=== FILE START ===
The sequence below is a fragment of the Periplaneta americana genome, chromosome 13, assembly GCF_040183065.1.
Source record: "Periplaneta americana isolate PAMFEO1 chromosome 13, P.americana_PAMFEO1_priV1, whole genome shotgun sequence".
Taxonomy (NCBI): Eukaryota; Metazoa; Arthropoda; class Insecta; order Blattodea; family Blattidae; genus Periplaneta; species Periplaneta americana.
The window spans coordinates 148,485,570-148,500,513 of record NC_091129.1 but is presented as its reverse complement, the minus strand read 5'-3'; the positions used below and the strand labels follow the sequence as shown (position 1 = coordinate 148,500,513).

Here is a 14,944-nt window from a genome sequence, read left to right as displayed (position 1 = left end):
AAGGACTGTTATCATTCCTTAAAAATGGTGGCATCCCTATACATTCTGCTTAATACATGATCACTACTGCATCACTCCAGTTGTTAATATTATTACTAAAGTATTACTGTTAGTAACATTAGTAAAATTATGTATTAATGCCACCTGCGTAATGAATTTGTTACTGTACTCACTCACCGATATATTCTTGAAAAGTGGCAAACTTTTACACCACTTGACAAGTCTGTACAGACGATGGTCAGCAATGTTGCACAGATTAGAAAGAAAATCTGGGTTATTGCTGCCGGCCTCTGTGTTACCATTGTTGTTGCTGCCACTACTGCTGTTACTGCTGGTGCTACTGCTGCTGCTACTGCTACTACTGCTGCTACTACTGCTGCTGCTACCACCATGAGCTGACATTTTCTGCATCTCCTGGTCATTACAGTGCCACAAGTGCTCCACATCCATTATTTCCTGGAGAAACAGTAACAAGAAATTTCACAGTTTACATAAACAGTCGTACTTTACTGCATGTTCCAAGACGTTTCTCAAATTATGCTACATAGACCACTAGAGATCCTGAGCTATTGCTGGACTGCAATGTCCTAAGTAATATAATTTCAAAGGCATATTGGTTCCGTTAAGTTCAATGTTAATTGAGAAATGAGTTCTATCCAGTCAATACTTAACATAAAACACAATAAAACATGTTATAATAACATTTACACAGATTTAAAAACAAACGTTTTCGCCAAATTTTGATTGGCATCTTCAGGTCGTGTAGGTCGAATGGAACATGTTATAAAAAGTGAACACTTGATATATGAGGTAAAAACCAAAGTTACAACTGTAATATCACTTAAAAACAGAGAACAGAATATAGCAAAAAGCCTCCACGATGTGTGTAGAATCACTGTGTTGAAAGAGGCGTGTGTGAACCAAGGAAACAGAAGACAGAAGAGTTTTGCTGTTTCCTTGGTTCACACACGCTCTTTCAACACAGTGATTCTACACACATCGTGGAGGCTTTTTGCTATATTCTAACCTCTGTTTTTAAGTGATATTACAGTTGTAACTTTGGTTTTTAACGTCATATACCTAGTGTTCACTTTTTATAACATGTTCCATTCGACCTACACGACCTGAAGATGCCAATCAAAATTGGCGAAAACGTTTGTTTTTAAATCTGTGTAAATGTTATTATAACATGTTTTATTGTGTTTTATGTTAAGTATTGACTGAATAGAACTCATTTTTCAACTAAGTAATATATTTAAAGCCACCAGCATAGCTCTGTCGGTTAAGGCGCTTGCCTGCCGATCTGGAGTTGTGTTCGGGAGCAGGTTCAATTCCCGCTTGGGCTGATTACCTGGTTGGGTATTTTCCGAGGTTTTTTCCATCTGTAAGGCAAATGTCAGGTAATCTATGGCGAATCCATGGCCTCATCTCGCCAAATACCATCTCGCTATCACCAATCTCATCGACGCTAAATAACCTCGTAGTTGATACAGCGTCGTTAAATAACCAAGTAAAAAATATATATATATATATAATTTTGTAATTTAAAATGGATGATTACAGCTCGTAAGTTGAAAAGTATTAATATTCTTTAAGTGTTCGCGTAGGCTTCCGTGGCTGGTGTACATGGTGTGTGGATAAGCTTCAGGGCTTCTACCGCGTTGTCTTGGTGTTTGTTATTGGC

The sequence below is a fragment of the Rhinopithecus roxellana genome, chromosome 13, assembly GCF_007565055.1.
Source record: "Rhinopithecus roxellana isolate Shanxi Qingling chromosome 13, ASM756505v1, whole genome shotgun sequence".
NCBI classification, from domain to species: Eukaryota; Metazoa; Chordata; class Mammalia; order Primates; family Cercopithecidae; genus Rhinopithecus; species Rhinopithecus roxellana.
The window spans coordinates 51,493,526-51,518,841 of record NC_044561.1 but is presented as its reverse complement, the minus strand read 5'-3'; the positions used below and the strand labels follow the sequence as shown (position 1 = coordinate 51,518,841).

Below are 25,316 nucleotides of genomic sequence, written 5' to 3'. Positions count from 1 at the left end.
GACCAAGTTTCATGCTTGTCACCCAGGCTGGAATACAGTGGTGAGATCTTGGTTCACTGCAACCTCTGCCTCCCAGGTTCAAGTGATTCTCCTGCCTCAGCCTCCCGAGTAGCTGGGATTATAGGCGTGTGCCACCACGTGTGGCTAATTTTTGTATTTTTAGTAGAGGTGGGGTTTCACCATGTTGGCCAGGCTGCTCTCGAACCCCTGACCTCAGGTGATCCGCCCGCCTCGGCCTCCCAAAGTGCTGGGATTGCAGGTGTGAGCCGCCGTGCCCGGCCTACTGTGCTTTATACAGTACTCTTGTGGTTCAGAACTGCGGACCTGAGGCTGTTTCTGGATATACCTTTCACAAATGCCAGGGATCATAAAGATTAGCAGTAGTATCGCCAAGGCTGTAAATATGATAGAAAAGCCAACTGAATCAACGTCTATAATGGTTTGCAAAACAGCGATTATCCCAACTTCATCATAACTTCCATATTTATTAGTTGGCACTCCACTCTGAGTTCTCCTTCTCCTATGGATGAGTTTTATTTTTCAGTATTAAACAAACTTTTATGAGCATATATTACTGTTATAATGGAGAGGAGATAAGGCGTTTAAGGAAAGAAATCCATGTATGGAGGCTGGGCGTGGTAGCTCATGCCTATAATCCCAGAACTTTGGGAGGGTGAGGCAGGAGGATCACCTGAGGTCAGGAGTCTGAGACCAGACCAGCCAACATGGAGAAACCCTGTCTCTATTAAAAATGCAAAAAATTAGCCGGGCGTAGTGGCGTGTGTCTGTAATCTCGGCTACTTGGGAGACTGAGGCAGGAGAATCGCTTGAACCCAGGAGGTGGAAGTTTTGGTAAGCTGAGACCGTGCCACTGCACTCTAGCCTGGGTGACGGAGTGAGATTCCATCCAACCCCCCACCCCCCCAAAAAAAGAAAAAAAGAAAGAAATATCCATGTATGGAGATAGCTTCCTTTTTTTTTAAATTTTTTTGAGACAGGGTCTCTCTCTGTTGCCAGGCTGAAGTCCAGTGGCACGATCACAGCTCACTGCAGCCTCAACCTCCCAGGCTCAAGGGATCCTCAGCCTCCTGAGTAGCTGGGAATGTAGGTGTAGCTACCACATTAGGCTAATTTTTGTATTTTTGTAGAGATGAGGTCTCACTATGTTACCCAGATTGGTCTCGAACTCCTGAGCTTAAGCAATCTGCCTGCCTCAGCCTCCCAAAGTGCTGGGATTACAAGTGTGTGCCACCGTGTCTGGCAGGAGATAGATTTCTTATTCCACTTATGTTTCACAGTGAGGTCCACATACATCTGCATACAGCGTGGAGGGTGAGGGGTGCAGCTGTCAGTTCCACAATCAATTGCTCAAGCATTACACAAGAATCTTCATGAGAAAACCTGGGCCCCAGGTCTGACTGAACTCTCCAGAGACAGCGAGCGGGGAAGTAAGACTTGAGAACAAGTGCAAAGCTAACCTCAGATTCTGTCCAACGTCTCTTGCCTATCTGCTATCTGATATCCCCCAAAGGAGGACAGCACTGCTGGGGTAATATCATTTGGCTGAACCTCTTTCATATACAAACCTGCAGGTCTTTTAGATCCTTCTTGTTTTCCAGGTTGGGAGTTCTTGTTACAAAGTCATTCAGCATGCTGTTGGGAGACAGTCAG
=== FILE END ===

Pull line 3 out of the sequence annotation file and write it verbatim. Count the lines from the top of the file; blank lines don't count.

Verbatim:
Taxonomy (NCBI): Eukaryota; Metazoa; Arthropoda; class Insecta; order Blattodea; family Blattidae; genus Periplaneta; species Periplaneta americana.